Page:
Paolo Bettini has criticised his former Mapei teammate Andrea Tafi’s plans to race Paris-Roubaix next year at the age of 52, saying that the Italian should not take the place of a young rider on the roster of a professional team.
Tafi, who won Paris-Roubaix in 1999 and the Tour of Flanders in 2002, retired from cycling in 2005 after a 16-year professional career. Bettini spent four seasons alongside his fellow Tuscan at Mapei, between 1999 and 2002. In an interview with La Gazzetta dello Sport on Wednesday, Bettini said that Tafi should leave the stage to the current generation of riders.
"To Andrea, I say: 'I hope you don't ride, you need to do other things in life at 52 years of age,'" Bettini said. "His actions have drawn attention from the media, but it would be a lot better if he thought about giving an opportunity to a young rider. By doing this, he is robbing somebody’s place."
Earlier this month, Tafi claimed that he had found a team for 2019, though he told Het Laatste Nieuws that he was as yet unable to announce it publicly. In a recent interview with La Gazzetta, UCI president David Lappartient suggested that Tafi would sign for Dimension Data, though the South African team has since declared its 2019 roster is complete.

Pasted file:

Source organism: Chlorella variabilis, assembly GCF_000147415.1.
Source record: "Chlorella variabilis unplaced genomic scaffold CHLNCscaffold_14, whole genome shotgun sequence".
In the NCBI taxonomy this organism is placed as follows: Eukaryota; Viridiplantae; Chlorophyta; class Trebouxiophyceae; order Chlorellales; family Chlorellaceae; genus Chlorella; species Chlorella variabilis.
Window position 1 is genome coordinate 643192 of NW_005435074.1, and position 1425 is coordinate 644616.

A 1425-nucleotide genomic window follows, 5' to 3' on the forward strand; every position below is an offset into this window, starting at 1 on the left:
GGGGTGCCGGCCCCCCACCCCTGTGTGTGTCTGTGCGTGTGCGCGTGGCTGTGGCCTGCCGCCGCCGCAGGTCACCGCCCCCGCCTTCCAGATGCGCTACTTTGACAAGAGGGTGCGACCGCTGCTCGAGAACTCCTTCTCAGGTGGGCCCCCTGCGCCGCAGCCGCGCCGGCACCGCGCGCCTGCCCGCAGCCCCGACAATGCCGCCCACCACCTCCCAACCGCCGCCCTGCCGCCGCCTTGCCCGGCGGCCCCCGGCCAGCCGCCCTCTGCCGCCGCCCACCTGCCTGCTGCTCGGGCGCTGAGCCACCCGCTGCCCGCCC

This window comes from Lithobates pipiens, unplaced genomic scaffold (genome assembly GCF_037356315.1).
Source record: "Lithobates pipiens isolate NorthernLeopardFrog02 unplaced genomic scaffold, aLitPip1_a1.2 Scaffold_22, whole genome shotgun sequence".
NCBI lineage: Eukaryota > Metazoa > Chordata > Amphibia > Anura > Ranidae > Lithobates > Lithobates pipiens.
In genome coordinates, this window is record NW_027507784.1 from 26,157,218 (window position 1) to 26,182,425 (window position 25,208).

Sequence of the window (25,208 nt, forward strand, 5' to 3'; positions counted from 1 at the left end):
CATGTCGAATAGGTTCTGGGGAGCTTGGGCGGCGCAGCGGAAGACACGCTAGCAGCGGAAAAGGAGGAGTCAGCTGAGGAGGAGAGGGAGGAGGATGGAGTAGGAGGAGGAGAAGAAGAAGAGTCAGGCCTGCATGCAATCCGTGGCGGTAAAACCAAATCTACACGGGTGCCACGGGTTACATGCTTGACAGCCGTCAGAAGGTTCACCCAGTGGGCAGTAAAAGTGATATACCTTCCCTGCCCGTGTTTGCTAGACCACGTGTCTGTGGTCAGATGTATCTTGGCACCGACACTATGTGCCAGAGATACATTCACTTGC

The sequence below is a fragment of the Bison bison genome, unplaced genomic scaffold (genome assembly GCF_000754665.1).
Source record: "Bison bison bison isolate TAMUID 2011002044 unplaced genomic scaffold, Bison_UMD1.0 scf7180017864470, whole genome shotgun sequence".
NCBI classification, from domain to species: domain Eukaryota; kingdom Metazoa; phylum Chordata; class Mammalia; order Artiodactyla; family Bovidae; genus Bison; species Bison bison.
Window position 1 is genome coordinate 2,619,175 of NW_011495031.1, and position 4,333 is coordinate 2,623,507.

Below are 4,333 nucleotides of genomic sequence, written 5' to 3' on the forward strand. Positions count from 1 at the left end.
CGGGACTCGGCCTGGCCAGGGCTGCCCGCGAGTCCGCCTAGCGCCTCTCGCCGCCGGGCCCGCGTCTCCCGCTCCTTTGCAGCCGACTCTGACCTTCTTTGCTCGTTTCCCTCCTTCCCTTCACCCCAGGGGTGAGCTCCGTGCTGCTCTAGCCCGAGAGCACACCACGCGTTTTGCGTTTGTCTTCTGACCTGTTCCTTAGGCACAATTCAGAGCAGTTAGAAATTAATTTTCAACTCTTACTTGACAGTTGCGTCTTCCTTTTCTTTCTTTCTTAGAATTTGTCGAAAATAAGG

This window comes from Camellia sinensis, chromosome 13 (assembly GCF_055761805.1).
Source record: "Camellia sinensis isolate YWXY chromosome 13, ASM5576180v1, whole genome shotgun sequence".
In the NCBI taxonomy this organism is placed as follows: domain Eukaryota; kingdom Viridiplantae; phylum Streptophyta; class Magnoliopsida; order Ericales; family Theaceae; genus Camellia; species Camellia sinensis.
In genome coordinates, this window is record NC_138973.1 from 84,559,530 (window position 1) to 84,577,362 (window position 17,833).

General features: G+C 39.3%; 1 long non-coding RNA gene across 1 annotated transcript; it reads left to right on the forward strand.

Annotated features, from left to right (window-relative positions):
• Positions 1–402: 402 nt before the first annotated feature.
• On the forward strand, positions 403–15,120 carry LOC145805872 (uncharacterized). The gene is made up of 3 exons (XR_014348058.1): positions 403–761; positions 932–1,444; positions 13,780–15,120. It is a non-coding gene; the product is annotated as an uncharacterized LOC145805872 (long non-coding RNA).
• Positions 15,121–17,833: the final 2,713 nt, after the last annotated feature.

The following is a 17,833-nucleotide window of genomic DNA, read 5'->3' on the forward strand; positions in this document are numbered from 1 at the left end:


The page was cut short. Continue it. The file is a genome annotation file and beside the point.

The 44-year-old Bettini continues to lead corporate rides for various sponsors but does not share Tafi’s desire to return to competition at any level. "I like to stay fit with sport, but I don't live it in a competitive way anymore," Bettini said. "Putting in an effort is good. Like Alfredo Martini used to say, it frees your mind. But I know I don't need to prove anything to anyone."
Bettini spent three and half years as manager of the Italian national team before leaving the post at the end of 2013 to try to help establish a new WorldTour squad planned by Formula 1 driver Fernando Alonso, a project that never got off the ground. Bettini has not worked with a professional team since and said that he had little wish to do so given the current structures of cycling.
"Even if I had a sponsor with €30 million, what certainties does this sport give me, with these rules?" Bettini said. "I go to a company and the team then rides the same races as a team that only invests €2 million. How to I explain that to them? There are races where all the categories are mixed together, from WorldTour to Continental teams, where the world champion Valverde competes with my nephew Francesco, with rules – including health rules – that are different. It shouldn’t be like that."